Melissa Tandiwe Myambo was shortlisted for the 2012 Caine Prize for African Literature with her short story La Salle de Depart. African Violet and Other Stories, the Caine Prize for African Writing 2012, which contains Melissa's story, is published in Zimbabwe by 'amaBooks.
Several months ago, Panorama Magazine asked me to write about my trip to the UK as one of the writers shortlisted for the 2012 Caine Prize for African Writing.
We were in London from June 27 to July 5, 2012; hence this write-up is way overdue.
However, the reasons for my tardiness are manifold, ranging from general idleness to the inability to summarize the myriad emotions and historical complexities evoked by this experience.
Be warned, prospective Zimbabwean writer, if you enter the prize you’re in for quite a ride. Where to begin?
When the inaugural Caine Prize was awarded at the Zimbabwe International Book Fair in 2000, I was in Harare and heard about it for the first time when one of my friends from secondary school called to tell me about it. However, I somehow forgot all about it until Zimbabwean writer NoViolet Bulawayo won in 2011 and then I thought oh yeah, the Caine Prize, I must also enter.
But really I had no idea what I was getting into. I thought that you just enter and then some months later you get an email saying you did or did not win. Little did I know that two months prior to the prize being awarded, a shortlist of up to five writers is announced and from there, it’s a pressure-cooker situation!
Suddenly, you find that there is a whole “army of bloggers assembled to attack the Caine Prize shortlisted stories” as one blogger put it. Welcome to the blogosphere, a kind of frontier space governed by a general ruthless lawlessness and boiling-hot ambition.
Some of these bloggers function more like literary critics of old and provide constructive critiques and interpretations of the works; others read the stories reductively, trying to determine, for example, if such-and-such-a-character is a “good” representation of African womanhood or Africanness or Africa. As if one character can bear the burden of representation for such a huge continent of approximately 54 nation-states and such rich human diversity.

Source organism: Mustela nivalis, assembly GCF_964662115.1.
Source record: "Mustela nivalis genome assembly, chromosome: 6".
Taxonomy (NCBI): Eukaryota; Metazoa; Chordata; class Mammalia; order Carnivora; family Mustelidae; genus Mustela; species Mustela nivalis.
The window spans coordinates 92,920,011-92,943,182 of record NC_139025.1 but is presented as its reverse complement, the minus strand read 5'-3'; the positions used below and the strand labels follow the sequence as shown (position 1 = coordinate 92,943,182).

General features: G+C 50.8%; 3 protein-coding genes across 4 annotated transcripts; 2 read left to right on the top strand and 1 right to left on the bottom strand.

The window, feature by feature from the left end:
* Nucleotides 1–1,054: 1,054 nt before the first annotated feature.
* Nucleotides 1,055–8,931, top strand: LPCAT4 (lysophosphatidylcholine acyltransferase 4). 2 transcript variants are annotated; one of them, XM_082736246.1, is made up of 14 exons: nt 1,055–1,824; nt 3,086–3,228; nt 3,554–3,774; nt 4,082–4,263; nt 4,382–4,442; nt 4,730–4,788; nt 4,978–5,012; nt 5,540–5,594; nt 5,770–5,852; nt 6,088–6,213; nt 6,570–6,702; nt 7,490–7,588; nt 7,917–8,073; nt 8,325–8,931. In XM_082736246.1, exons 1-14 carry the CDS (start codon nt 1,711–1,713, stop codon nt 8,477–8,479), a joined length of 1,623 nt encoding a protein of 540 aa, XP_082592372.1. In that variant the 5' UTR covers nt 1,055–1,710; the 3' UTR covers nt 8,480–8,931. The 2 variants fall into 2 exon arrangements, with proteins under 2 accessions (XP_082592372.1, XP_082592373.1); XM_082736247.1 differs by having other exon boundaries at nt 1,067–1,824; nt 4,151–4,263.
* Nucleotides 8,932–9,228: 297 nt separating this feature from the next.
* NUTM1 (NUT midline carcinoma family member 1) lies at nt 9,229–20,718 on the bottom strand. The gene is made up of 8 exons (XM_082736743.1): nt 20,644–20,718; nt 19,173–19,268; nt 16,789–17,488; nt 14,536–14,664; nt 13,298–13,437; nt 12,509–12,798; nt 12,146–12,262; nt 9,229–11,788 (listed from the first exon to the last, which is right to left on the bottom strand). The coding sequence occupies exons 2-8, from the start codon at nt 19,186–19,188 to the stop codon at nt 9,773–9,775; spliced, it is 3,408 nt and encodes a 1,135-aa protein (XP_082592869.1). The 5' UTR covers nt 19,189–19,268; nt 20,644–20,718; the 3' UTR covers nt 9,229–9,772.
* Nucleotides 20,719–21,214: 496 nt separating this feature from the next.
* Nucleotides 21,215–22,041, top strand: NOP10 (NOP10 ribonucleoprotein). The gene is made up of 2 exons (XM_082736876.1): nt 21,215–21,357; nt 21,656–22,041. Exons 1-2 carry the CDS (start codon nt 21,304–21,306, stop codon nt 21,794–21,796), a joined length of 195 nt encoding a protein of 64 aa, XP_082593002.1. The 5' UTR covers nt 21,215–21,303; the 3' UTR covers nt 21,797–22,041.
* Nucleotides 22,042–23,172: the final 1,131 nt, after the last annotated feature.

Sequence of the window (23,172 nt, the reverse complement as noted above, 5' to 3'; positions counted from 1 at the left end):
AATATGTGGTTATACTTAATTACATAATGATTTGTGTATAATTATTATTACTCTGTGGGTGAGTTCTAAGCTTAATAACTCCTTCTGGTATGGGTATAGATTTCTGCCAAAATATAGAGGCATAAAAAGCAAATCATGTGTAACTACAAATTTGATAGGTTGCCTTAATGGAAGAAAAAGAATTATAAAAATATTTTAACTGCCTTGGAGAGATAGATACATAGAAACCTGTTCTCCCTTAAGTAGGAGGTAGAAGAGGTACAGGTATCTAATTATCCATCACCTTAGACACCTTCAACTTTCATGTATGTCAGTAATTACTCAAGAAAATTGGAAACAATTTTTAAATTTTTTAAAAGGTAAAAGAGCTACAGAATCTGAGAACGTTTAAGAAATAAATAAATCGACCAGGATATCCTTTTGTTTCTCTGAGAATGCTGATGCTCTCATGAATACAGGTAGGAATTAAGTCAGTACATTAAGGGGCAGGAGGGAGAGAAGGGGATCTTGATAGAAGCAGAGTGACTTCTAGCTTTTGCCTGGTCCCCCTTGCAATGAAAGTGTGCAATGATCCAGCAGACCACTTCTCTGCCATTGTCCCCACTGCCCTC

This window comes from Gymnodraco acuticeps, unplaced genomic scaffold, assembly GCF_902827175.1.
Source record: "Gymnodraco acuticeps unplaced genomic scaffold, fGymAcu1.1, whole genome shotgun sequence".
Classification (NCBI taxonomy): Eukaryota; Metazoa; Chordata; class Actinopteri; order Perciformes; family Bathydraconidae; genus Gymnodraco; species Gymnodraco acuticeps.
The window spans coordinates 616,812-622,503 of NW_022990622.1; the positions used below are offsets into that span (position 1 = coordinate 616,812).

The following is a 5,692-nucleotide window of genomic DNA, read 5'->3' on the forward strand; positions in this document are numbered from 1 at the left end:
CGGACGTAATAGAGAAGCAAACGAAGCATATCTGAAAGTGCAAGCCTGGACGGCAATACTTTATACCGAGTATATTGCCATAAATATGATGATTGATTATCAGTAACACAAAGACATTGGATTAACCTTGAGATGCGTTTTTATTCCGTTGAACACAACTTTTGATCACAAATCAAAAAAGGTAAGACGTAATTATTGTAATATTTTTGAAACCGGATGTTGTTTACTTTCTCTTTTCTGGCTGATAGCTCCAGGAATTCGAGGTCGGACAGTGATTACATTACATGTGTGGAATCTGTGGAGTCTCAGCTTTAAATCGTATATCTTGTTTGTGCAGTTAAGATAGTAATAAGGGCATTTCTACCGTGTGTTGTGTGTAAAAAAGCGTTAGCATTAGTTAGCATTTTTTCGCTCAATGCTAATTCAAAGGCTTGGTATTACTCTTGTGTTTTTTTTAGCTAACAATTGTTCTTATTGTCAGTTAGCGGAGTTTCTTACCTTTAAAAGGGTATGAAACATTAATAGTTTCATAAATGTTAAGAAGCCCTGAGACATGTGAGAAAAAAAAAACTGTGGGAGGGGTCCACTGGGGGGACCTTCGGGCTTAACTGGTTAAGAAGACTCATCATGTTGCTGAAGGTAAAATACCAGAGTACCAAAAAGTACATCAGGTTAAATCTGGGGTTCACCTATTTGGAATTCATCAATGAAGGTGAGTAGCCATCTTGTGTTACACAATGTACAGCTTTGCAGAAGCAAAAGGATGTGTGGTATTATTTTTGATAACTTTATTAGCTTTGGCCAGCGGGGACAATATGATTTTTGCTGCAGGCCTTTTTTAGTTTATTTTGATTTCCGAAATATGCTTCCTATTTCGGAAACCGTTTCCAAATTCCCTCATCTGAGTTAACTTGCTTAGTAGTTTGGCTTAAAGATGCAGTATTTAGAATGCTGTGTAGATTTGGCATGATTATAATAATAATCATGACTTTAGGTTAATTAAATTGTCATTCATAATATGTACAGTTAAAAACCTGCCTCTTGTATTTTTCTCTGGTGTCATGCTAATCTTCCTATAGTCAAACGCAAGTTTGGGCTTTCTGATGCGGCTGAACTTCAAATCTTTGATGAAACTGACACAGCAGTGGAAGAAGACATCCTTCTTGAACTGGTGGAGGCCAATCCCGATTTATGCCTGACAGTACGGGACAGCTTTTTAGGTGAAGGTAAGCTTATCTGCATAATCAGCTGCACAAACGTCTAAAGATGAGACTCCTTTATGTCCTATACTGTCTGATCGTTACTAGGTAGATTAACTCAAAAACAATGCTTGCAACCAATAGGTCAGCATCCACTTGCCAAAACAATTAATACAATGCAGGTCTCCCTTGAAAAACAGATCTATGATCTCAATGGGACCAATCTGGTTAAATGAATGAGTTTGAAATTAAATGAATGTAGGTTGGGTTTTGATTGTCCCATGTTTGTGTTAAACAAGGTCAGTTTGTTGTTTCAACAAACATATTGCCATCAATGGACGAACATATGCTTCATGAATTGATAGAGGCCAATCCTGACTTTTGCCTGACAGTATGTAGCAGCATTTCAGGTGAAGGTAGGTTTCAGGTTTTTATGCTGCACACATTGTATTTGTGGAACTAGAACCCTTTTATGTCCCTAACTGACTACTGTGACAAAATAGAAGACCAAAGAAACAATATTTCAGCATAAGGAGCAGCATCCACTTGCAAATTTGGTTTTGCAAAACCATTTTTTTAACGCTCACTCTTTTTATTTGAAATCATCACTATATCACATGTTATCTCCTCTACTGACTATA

Not only must the character bear the weight of representation but so must the writer. You must not only represent your country but also something called “African writing,” a category that works less to define a body of works than to pose questions about it: what is African, what is Africa? Samuel R Delaney, an American writer, once observed that the genre of “African-American science fiction” “exists largely by means of it having been named” by a white publishing establishment, “however dubious its reality.” Isn’t it all just sci-fi?
So, however dubious its reality, there is such a thing as African writing and like so much of contemporary Africa, it is intimately intertwined with the colonial encounter, especially literature written in the languages bequeathed by the colonizers: English, French, Portuguese.
Of course, long before our arrival in London, writers like Chinua Achebe and Ngugi wa Thiong’o had wrestled with the question of how to define African writing – is it by Africans, or works about Africa by non-Africans? What about writing by Africans about Bolivia or Bhutan? Does their ethnic/national identity dictate how their work should be categorized or should subject matter or form determine genre? There are no easy answers.
Even the term Africa itself is of Latin origin. For so many thousands of years, “natives” of the African continent have been named by others, and often negatively defined as inferior and “other.”
So when you have your obligatory BBC radio interview prior to leaving for London, your nose will begin to twitch at the putrid scent of colonialism’s undead corpse. African writing, negatively defined as inferior and “other,” seems to be some sort of subpar subset of Writing (which is Euro-Anglo-American).
Like world music which is what the rest of the world produces as opposed to Music out of the Euro-Anglo-American geographical sphere (despite the fact that much of that music is made by Africans in diaspora), African writing does not seem to measure up to what the British Broadcasting Corporation considers Literature.
Maybe this is why 2002 Caine Prize winner, Binyavanga Wainaina, so satirizes the whole experience in his recent memoir, One Day I Will Write About This Place: